Former Cowboys player, NFL head coach Dan Reeves passes away at 77

Throughout his long and successful career in the NFL as a player and coach, Dan Reeves participated in nine Super Bowls.

A hard-nosed running back with the Dallas Cowboys who would go on to be a head coach for the Denver Broncos, New York Giants and Atlanta Falcons, Reeves has passed away at the age of 77.

Reeves’ family released a statement to NFL Network’s Mike Garafolo:

“Legendary NFL player and coach Dan Reeves passed away early this morning, peacefully and surrounded by his loving family at his home in Atlanta, GA. He passed away at age 77 due to complications from a long illness. His legacy will continue through his many friends, players and fans as well as the rest of the NFL community. Arrangements are still to be determined.”

In eight seasons as a running back for the Cowboys, Reeves went to two Super Bowls and was part of Dallas’ Super Bowl VI-winning team in the 1971 season – his second-to-last as a player. He would go on to become an assistant coach with the Cowboys and was part of three Super Bowl trips and one victory before moving on to a long and distinguished career as an NFL head coach.

He was twice recognized as AP NFL Coach of the Year – in 1993 with the Giants and 1998 with the Falcons – but his days along the Broncos sidelines with John Elway at quarterback likely stand as the hallmark of his career.

In 12 seasons with the Broncos from 1981-1992, Reeves piloted them to three Super Bowl appearances. He would move on to coach the Giants from 1993-1996 before taking over the Falcons’ reins as head coach in 1997 until 2003.

We’re saddened by the passing of Ring of Fame Head Coach Dan Reeves, who led us to three Super Bowl appearances.

We send our sincerest condolences to his family. pic.twitter.com/ybT0RJdeiW

In 23 seasons as a head coach, Reeves concluded his career with a 190-165-2 record in the regular season. He led his teams to nine postseason berths and was 11-9 in the playoffs.

A Georgia native, Reeves died three weeks shy of his 78th birthday.

He played college ball at South Carolina as a quarterback, but went undrafted before joining Tom Landry’s Cowboys in 1965. Dallas went 7-7 that season, but was a winner every season thereafter during Reeves’ playing career. He finished his days on the field with 1,990 yards rushing and 25 touchdowns over eight seasons – his best showing coming in 1966, when the halfback tallied a team-high 757 yards and eight touchdowns. A versatile back whose career was ultimately slowed by a knee injury, Reeves also had 129 receptions for 1,693 yards and 17 touchdowns.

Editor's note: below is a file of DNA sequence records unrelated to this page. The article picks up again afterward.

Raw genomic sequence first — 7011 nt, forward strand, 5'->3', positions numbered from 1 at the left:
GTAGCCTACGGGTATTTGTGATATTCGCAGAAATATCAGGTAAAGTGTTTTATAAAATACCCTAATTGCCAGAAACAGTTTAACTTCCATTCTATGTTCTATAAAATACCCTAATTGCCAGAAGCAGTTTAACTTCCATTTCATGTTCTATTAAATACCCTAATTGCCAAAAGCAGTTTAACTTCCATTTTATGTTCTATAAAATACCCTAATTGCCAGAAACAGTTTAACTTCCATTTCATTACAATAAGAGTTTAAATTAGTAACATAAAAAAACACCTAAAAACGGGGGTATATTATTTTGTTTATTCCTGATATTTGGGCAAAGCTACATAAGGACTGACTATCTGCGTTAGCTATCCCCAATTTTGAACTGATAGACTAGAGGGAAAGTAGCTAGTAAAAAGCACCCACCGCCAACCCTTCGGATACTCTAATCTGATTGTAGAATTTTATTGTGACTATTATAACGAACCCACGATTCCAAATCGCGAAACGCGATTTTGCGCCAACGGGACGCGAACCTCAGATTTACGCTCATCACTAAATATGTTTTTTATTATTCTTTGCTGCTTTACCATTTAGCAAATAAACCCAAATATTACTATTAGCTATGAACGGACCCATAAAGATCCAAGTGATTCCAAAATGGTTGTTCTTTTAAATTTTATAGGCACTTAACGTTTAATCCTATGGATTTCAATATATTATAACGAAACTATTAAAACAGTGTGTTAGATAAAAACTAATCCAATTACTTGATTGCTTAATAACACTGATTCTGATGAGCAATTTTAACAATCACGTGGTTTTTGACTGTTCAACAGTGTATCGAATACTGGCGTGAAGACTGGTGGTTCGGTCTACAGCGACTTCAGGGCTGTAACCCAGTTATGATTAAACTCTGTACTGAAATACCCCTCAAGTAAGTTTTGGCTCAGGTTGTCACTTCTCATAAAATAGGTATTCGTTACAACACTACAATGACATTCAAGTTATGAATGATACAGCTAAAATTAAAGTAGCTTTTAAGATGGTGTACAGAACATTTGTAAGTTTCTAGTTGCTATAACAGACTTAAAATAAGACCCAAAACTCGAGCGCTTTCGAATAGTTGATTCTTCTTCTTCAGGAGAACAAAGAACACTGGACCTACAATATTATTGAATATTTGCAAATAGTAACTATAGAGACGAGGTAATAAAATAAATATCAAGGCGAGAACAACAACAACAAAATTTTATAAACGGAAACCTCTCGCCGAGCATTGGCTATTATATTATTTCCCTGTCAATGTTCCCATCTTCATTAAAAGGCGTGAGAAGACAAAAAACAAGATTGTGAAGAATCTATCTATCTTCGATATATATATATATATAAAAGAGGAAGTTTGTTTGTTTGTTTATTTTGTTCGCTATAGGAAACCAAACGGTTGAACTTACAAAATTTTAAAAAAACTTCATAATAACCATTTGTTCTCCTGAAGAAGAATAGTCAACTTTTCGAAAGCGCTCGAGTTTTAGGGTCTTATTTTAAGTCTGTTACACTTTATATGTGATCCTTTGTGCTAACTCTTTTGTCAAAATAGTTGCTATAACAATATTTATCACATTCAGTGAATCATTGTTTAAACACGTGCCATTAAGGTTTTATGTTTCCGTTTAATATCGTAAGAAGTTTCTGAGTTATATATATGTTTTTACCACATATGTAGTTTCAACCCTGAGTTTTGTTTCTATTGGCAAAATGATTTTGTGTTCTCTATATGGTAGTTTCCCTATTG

Reeves, who began his coaching career as the Dallas backfield coach in 1975, was the Cowboys’ offensive coordinator from 1977-1980 before becoming the Broncos’ head coach in 1981 when he was only 37-years-old. Under the Reeves umbrella, the Broncos became an AFC powerhouse in the 1980s. In his dozen seasons with the club, Reeves captained Denver to six playoff appearances, five division titles and three Super Bowl runner-up finishes.

In 1993, Reeves took over as the Giants’ head coach and produced an 11-5 season in the first of four campaigns with Big Blue.

His career concluded over seven seasons leading the Falcons. Reeves piloted the “Dirty Bird” Falcons of 1998 as the team finished the regular season at 14-2 and marched to the franchise’s first Super Bowl before losing to Reeves’ old squad, the Broncos.

“Dan Reeves leaves a lasting legacy in our game as a player and coach. His track record of success in Dallas, Denver, New York and Atlanta over several decades speaks for itself, marking a long and successful life and career in football,” Falcons owner Arthur Blank said in a statement. “On behalf of the Atlanta Falcons I extend our condolences to Dan’s family and friends as they mourn his passing.”

A member of the Broncos Ring of Fame, Reeves learned under the tutelage of Landry as a player and then a coach with the Cowboys. He then helped to build one of the most successful chapters in Broncos history. He was a success with every franchise he was a part of who played alongside and coached myriad Hall of Famers, and ultimately left a lasting legacy in nearly four decades in the NFL.

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